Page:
Keeping your Michigan tax refunds in a Chapter 7 bankruptcy is easy.
You can keep your Federal and State of Michigan tax refunds but only if your bankruptcy lawyer knows how to do it. One of the most common questions our clients ask around tax season is whether or not they will be allowed to keep their tax refund when they file a Chapter 7 bankruptcy. Thousands of people in the greater Detroit area rely on their tax refunds to catch up on past-due mortgage payments, property taxes, and other bills.
Like money in a bank account, a tax refund is an asset which must be disclosed to the bankruptcy court. In Chapter 7 cases, the Bankruptcy Court appoints a Chapter 7 Trustee to seize the debtor’s non-exempt assets. However, the vast majority of our clients get to keep their tax refunds as part of their exempt property. The Bankruptcy Code allows debtors to keep a certain amount of money they are entitled to, and this includes tax refunds. The amount of tax refund you can keep could exceed $10,000.00. Debtors who are married and file jointly could potentially double that amount.
Michigan is home to some of the most aggressive Chapter 7 Trustees in the nation, and they have figured out several clever ways of getting their hands on debtors’ tax refunds. Although the law entitles most people to keep some or all of their tax refund, that protection is not automatic. In order to keep your tax refunds in Chapter 7, your lawyer needs to file the proper documents with the court. A good bankruptcy lawyer can help you get rid of your debt AND keep your tax refund.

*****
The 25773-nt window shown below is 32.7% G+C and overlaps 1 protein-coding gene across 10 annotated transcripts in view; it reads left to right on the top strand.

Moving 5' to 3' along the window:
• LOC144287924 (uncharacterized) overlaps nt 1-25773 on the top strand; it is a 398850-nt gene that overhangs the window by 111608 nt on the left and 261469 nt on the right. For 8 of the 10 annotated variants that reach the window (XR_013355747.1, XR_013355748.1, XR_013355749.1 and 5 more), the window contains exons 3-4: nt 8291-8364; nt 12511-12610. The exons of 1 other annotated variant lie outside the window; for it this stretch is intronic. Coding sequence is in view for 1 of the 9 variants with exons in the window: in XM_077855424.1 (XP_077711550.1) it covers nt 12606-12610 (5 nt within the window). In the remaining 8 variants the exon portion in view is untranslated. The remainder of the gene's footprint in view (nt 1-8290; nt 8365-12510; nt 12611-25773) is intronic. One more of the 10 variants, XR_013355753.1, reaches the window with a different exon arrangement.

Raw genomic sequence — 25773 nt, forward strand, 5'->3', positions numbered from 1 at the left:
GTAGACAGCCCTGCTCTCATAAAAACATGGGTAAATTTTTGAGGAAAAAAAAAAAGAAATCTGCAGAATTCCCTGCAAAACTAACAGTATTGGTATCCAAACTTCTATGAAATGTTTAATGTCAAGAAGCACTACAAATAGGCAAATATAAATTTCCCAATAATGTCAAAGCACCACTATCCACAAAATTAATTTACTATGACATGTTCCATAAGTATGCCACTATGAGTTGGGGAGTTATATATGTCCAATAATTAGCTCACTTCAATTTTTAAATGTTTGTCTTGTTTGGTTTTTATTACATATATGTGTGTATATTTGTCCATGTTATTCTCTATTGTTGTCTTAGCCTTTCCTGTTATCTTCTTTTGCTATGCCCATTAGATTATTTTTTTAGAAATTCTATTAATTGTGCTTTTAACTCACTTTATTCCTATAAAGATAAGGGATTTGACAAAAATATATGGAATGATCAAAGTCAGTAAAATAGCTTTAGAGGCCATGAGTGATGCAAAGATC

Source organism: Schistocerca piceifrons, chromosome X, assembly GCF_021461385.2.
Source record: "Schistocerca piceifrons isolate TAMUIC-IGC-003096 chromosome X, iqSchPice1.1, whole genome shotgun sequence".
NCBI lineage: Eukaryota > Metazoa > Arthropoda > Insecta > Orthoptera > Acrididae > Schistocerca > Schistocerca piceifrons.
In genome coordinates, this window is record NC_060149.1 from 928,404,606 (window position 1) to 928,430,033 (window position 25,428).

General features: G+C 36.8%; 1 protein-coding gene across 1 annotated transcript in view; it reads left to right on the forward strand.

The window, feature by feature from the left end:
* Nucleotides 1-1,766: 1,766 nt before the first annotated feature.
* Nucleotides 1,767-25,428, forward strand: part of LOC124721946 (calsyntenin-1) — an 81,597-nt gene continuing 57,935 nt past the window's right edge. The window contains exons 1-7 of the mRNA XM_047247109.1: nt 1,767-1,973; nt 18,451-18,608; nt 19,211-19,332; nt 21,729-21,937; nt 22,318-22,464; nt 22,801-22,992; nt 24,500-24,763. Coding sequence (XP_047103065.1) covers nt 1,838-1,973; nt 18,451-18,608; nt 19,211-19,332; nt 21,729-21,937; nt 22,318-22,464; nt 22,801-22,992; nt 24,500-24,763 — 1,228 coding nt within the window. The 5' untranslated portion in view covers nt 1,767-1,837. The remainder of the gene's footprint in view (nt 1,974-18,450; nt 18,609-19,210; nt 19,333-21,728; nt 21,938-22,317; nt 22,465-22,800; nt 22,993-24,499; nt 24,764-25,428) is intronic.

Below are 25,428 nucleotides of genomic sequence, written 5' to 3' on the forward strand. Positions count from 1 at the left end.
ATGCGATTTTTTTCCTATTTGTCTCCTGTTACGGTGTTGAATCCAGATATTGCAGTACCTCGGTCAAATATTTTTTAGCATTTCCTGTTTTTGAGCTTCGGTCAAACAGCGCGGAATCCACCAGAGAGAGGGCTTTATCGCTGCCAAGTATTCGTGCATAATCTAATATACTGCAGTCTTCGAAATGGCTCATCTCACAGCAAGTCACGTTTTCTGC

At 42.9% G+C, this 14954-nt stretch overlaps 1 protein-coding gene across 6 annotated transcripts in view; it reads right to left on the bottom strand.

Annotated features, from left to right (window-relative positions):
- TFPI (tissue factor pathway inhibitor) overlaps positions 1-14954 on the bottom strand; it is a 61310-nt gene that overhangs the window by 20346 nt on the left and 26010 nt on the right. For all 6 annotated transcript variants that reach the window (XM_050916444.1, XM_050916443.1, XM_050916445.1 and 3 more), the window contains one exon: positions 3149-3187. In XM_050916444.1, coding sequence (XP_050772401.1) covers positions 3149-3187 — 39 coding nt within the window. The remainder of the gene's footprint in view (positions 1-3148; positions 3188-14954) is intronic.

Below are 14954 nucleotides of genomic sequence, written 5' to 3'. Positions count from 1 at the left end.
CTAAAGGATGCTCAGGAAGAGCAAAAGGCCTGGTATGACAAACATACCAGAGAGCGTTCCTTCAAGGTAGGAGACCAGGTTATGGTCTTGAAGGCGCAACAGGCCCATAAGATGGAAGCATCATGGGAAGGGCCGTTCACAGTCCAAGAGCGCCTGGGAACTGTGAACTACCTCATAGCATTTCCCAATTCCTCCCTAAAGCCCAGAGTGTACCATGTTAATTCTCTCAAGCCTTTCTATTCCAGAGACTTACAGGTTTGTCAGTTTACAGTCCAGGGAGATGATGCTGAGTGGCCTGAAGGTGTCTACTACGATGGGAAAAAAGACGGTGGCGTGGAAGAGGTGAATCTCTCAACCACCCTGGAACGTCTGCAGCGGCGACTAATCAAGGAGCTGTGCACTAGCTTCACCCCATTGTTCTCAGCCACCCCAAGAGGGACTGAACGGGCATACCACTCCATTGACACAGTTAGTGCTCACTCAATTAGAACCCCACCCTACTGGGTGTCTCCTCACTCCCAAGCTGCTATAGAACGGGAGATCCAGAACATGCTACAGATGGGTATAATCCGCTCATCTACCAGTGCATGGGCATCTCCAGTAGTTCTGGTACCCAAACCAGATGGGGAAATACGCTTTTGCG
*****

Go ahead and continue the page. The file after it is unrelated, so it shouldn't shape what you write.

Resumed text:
Fast bankruptcy and tax facts:
- The average Federal Tax Refund in Michigan in 2011 was almost $2,600.00.
- The highest personal tax refund I protected in a bankruptcy case was almost $9,000. It was the case of a single mother with three children. She got to keep all of it.
- If your lawyer doesn’t know how to protect it, the Chapter 7 Trustee may be able to take next year’s tax refund, too!
- The IRS can actually tax you for debts settled for less than the full amount! But…
- …Debt discharged in a Chapter 7 bankruptcy CANNOT be treated as discharge of debt income, meaning you won’t have to pay taxes on it!
Chris McAvoy is a Michigan attorney who helps people with bankruptcy, family law, and estate planning. To find out more or set up an appointment, click here for contact info. Our attorneys help people in Taylor, Allen Park, Southgate, Lincoln Park, Riverview, Taylor, Trenton, Flat Rock, Wyandotte, Brownstown, Belleville, Dearborn, Dearborn Heights, Westland, Garden City, Canton and the Downriver, Michigan area.